Ferrari Made 812 Superfast Better Than F12 tdf By Turning Down The Intensity

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One sign you're building cars outside the realm of normal human capability: you have to hold back.

You can hate Ferrari's recent naming scheme all you want, but it's tough to reserve any negative sentiments about its cars. The Ferrari 812 Superfast is one such example. Its name, probably a result of the blunt mentality that's abound in Italy, is less than stellar, but the same can't be said about its performance. The basics aren't too dissimilar from the Ferrari F12 and F12 tdf. Twelve cylinders occupying 6.5-liters, no forced induction, just a Pavarotti grade soundtrack, rear-axle steering, and driving bliss.

The best way to think of the 812 is as a final draft of the F12 tdf. According to resident Drivetribe journalist Jethro Bovingdon, that's what this car is. His experience in the F12 tdf was less than pleasing, giving him a number of life or death experiences to add onto his list of stories.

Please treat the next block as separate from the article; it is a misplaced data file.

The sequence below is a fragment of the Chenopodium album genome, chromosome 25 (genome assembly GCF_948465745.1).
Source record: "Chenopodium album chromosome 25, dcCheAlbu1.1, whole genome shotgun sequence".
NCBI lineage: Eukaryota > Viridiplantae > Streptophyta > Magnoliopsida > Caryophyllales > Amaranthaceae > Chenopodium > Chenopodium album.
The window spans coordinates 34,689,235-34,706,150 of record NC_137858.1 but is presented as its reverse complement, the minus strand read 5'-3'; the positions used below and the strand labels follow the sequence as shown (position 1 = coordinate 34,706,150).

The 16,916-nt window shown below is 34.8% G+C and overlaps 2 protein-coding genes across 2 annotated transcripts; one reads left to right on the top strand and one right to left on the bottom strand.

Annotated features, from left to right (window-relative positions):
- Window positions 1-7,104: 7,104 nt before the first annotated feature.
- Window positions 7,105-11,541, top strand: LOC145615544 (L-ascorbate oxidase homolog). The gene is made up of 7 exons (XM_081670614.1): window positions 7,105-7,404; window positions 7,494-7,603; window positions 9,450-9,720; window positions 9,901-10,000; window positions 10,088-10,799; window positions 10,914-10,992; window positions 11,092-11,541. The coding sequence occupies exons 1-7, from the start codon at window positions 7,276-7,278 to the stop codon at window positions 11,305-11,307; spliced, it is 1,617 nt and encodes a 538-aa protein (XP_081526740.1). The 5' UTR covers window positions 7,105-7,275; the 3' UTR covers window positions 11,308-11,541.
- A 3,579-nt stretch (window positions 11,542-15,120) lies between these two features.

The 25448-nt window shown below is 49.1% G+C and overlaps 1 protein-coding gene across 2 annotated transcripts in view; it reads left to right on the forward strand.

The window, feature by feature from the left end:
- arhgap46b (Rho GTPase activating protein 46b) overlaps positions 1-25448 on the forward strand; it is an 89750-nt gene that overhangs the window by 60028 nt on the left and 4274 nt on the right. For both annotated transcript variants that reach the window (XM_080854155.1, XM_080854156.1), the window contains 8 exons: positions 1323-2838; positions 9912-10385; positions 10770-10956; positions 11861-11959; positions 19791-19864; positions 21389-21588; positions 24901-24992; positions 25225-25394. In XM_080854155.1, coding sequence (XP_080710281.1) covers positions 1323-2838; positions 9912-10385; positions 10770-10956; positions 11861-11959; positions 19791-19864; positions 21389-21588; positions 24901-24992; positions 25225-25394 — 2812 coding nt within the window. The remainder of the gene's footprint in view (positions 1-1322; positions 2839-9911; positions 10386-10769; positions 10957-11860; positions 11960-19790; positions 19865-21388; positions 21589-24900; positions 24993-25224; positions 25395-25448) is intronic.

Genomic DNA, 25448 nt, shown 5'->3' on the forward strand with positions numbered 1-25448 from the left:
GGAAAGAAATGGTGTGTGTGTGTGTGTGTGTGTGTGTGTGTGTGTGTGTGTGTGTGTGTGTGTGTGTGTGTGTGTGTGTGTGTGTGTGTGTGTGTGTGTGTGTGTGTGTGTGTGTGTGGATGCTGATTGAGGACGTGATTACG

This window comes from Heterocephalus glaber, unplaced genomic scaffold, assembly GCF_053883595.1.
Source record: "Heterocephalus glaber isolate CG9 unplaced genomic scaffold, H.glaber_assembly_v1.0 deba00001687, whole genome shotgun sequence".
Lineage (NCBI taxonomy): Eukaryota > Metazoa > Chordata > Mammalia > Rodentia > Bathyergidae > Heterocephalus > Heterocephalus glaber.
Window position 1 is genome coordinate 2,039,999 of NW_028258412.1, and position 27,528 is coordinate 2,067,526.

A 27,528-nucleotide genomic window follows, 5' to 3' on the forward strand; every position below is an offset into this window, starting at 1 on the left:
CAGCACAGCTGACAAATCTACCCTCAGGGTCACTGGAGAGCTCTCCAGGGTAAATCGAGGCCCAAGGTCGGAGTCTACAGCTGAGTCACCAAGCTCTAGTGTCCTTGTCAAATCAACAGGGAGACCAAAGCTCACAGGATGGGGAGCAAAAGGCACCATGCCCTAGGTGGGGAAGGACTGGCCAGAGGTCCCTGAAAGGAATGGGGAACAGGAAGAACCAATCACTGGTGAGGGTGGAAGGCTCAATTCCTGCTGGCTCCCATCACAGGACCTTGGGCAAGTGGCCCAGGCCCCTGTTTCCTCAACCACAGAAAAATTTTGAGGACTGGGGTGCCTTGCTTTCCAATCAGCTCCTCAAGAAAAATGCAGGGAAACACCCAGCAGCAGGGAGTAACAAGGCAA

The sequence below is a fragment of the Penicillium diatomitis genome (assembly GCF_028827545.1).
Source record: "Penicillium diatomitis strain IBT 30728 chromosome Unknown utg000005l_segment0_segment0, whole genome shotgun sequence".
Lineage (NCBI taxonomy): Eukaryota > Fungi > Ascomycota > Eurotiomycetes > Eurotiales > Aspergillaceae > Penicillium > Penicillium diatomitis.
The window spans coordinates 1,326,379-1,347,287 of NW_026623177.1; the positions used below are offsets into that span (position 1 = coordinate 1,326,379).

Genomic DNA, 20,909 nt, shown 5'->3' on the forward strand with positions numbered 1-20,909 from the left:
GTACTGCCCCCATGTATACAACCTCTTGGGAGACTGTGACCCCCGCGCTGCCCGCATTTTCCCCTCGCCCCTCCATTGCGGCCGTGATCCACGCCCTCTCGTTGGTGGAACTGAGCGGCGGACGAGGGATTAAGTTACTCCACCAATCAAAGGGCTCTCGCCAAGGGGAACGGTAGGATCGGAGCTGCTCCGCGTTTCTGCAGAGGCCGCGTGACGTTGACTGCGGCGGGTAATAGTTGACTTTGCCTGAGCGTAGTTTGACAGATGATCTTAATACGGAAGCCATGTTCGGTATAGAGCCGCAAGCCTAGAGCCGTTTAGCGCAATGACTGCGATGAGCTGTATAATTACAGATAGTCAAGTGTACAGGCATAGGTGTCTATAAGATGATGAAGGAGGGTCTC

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Behind the wheel of the 812, life is quite a bit different. No longer does this Ferrari spend its time trying to murder its rider. Instead, Ferrari somehow found a way to subdue the nearly 800 horsepower the V12 makes and turn it into useable twist that can be budgeted towards forward momentum or tire-sliding action quite easily. He refrains from calling it a pussycat because it's not, but the overall impression is that Ferrari learned from the F12 tdf's nervous character and decided to turn the volume down from 11 back to 10. That's a compromise we can live with.

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